November 15th, 2006.

In God's house.

Anyone who knows me probably knows that I'm not really a 'churchy' person. That's not to say I don't believe in God you understand, just that I'm a person who doesn't feel entirely comfortable or engaged by the traditions and culture that surround church life.

No one could say I haven't tried church life. When I was a kid my parents sent me and my siblings off to a Sunday morning Christian youth group called 'Crusaders.' Now when I look back on their motives I don't think I want to join the dots. Neither of them professes to having faith in any God, so I can only assume that the well-being of our eternal souls wasn't the only reason we were shunted out of the house until lunchtimes on Sunday.

Since those early days, I've attended many a church service. Thus far, I've been unceremoniously expelled from two Pentecostal churches and a dodgy church in London that turned out to be a cult. It's been a rocky road where church and I are involved, leading me to conclude that on this spiritual journey I might need something akin to a dirt bike. I'm willing to concede that I may have just been unlucky in my quest to find something sacred within the confines of 'God's house'. But then as the saying goes, a house doesn't make a home.

The truth is that I've never found or felt God in church. I've been offered all kinds of reasons as to why this is: I'm not listening correctly, I'm not ready, I'm not open, I'm "not on God's road." The list of possible faults that might prevent me from finding God in his own house is, it would seem, almost endless. If it weren't for the fact that God is surely omnipresent, I might cynically suggest that the reason I'm unable to find him there is because he didn't much care for the crowd and instead snuck out for a while.

I picture God returning to his house later after the masses have gone home, only to find a huge mess similar to that of any house party. "Those damn Christians!" he might mutter under his breath as he wanders in and out of the rooms collecting smeary wine glasses with finger smudges and traces of lipstick on the rims. Although it's almost certain that this party wouldn't have been a crazy night of behavior that would lead to regret in the morning, Christians aren't strangers to their own special kind of crazy behavior.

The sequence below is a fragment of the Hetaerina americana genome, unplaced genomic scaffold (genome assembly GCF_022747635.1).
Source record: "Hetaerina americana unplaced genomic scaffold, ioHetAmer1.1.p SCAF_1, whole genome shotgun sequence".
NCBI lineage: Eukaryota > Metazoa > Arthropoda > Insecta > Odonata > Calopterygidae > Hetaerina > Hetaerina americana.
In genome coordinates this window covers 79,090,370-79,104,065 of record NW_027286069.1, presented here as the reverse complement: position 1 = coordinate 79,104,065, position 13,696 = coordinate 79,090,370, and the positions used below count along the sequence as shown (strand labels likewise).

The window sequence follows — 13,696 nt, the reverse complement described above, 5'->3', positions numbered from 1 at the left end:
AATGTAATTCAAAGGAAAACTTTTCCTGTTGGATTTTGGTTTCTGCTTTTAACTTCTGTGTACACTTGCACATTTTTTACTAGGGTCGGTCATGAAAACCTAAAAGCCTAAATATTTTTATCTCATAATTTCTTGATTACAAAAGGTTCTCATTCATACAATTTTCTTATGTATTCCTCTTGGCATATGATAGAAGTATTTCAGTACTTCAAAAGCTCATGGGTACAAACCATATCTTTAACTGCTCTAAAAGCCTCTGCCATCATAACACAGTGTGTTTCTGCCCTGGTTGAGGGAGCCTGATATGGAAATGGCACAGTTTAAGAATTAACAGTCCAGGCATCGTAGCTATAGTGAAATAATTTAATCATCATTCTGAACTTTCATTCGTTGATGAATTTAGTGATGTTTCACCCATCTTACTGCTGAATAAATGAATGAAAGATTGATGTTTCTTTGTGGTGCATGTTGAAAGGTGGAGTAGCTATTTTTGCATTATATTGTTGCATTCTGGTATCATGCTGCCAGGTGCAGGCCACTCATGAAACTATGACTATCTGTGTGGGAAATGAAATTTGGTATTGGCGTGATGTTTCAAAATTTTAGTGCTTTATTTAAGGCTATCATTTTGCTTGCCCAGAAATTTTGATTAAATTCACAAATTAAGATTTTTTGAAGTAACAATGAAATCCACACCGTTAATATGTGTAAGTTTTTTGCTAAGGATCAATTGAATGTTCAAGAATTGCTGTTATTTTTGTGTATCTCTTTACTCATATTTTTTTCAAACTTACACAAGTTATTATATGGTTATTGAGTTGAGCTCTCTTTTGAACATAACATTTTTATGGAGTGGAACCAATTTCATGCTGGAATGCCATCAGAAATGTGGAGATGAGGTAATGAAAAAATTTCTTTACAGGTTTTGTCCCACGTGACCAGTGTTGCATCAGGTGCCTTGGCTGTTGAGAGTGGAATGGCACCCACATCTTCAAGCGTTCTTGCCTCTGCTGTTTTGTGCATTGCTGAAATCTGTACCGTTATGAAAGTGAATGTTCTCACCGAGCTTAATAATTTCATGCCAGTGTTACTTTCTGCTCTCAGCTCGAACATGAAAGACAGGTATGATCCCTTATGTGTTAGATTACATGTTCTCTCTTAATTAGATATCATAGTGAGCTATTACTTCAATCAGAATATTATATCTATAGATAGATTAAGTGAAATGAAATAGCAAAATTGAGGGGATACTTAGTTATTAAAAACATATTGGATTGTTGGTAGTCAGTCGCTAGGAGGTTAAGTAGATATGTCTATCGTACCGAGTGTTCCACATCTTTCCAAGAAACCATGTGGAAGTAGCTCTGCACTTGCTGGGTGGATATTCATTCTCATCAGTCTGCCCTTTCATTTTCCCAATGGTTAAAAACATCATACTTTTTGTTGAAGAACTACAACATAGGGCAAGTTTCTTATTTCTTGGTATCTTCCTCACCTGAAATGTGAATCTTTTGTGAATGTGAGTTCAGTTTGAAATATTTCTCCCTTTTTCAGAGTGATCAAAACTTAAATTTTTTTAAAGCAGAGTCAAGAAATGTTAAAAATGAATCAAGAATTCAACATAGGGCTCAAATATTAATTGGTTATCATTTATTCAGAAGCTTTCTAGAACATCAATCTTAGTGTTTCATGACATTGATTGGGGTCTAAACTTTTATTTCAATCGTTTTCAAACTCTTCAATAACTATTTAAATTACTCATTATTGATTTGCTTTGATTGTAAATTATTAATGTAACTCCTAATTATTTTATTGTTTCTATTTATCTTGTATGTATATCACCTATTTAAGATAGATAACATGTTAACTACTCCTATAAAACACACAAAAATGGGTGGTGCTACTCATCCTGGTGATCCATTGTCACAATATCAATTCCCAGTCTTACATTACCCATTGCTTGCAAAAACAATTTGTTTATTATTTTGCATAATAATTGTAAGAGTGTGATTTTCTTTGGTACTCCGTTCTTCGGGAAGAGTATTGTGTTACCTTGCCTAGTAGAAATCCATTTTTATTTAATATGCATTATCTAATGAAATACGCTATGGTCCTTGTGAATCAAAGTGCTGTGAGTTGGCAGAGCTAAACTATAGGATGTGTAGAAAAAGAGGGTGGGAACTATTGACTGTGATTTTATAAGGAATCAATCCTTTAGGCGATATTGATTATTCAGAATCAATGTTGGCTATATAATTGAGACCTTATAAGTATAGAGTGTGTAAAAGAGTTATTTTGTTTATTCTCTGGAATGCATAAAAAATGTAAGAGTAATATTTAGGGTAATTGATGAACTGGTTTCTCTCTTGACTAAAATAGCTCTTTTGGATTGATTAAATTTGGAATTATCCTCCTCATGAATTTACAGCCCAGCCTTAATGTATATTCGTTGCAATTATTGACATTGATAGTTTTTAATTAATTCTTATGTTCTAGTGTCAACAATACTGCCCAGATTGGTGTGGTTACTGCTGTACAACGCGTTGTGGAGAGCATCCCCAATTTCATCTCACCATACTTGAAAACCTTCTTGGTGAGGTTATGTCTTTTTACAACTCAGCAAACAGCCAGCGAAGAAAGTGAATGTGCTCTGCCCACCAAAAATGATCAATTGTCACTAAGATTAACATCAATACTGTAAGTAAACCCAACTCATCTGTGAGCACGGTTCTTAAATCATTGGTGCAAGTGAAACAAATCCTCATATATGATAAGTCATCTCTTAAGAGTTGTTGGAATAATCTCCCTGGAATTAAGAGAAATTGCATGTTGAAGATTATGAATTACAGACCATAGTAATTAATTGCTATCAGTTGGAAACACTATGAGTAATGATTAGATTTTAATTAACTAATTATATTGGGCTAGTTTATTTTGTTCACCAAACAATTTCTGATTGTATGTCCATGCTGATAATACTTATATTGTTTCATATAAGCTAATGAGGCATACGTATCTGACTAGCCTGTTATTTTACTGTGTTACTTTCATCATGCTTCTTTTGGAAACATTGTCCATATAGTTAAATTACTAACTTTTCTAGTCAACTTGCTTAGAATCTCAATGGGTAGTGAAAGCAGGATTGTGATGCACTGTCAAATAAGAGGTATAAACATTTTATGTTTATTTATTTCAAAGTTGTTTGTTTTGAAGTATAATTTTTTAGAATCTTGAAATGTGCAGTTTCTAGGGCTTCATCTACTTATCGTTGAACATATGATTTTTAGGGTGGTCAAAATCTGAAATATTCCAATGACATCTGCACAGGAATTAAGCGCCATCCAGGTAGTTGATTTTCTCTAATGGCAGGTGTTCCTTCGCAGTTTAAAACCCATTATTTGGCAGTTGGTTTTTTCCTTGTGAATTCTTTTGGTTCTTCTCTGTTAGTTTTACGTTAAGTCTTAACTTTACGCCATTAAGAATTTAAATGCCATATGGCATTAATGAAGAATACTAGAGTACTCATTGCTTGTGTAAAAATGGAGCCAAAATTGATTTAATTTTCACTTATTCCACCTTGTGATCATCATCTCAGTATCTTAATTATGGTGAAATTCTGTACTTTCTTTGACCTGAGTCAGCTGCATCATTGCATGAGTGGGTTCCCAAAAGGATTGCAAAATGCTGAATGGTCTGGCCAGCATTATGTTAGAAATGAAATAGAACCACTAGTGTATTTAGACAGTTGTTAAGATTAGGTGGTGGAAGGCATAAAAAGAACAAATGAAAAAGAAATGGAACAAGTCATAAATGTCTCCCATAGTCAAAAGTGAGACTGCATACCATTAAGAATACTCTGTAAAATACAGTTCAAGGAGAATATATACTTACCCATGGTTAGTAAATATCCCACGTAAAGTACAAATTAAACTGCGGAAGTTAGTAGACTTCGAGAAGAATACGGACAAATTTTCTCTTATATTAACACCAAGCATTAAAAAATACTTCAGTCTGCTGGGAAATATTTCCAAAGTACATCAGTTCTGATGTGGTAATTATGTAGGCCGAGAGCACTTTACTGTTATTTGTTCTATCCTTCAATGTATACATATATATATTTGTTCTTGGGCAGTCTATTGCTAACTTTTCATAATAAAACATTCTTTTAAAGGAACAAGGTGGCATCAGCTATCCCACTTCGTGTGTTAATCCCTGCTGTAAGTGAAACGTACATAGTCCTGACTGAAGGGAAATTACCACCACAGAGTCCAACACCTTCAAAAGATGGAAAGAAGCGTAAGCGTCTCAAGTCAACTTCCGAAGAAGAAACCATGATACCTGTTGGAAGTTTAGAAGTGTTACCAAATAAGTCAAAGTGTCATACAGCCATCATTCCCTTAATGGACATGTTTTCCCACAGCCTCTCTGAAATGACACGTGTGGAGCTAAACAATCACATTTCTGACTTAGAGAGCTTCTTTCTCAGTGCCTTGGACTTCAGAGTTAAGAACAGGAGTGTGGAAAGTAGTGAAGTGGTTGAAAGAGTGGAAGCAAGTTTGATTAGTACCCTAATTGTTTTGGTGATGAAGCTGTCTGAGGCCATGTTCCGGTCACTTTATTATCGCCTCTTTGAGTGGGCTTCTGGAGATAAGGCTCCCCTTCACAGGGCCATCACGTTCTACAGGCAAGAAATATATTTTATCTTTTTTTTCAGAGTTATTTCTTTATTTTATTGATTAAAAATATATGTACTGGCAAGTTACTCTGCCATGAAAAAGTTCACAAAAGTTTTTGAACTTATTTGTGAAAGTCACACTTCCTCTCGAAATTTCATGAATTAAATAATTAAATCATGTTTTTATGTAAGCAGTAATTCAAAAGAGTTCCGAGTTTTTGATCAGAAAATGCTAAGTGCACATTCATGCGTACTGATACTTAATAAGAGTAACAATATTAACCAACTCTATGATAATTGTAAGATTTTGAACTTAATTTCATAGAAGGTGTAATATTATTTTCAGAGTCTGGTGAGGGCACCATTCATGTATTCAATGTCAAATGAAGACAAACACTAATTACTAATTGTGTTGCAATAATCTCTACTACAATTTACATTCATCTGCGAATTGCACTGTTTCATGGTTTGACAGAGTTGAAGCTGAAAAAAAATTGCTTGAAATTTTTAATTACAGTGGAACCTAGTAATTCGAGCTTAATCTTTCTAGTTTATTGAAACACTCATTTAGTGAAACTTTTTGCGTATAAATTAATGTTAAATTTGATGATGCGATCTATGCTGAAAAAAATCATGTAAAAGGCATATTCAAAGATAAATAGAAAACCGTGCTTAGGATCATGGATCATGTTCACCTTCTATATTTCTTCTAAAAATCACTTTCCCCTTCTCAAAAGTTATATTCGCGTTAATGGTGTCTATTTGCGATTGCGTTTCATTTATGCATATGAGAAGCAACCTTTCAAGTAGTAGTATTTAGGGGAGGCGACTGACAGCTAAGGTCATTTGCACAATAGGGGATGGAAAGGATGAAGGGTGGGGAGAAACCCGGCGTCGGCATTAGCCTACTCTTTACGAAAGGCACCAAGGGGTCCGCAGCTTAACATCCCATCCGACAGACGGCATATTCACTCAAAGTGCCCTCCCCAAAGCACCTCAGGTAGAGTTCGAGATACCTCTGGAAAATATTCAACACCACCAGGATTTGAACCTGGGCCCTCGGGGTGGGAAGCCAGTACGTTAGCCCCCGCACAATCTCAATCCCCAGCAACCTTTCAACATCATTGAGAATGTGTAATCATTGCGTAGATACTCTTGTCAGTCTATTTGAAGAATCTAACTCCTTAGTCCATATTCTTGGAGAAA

Take for example a Christian event I attended in my early twenties. The crowd had been singing songs for some time already, many with hands aloft and eyes closed. The proceedings had become musically transfixed on the verse of one particular song with everyone singing it over and over and over again. It was while this was happening that the charismatic American speaker stood up and spoke into his microphone in a style not unbecoming of a TV game show host with a glittery jacket. "You want some Holy Spirit?" he asked as if he could dish it out like soda-pop at a children's party. The frenzied crowd of happy clappers responded enthusiastically "Yeah!"

Presumably, the first answer wasn't quite enthusiastic enough, so he asked again. "You want some Holy Spirit?" he shouted, this time getting a much louder response, "Yeah!" But again he asked, now so loud I thought he might explode at any moment in a pyrotechnic puff of circus smoke.

"YOU WANT SOME HOLY SPIRIT!?" Everyone roared and cheered in response with hands to heaven, "YEAH!!" And with his outstretched arm sweeping across the congregation he shouted, "YA GOT SOME!!!" Right then every last person in the audience, including the ushers and the sound guy, simply collapsed in a heap on the floor.

I have to admit I felt rather odd at that moment, like someone who dutifully arrives at their office only to look out over the deserted desks and realize that it's the weekend. God, it would seem, had just knocked everyone off their feet... except me.

Looking back I laugh at the humor of the story. I imagine what it must have looked like from various angles. I picture the expression on my face as I glanced around the room of motionless bodies in a scene that looked like something from the Jonestown massacre. In the end, it gave me nothing but a funny story that I've amused people with over the years.

Despite various efforts, I just can't get comfortable in the pew of a church. But then part of me believes that's kind of the point. Christ told his followers to "go out and make disciples of all men." He didn't say, "Rest up in this new armchair like seats and just listen to me for an hour every Sunday." He said he wanted them to be a "light in the world", yet Christian culture seems to have done it's best to withdraw from modern society retreating instead to the safety of seclusion where the world at large can be held at bay.

I have no doubt that I could fake it if I wanted to. I can get by when the faithful speak in Christianese (church language) using words like "rebuke," "slain," "anointed," and "fornication." In essence, though, I stand and sit (and stand and sit and stand and sit) there feeling like a Muslim in Mississippi, or a Red Sox fan in the bleachers at Yankee Stadium. I'm simply not comfortable in church. Yet I'm undeterred, feeling instead that such discomfort may yet be part of a plan rather than part of a problem.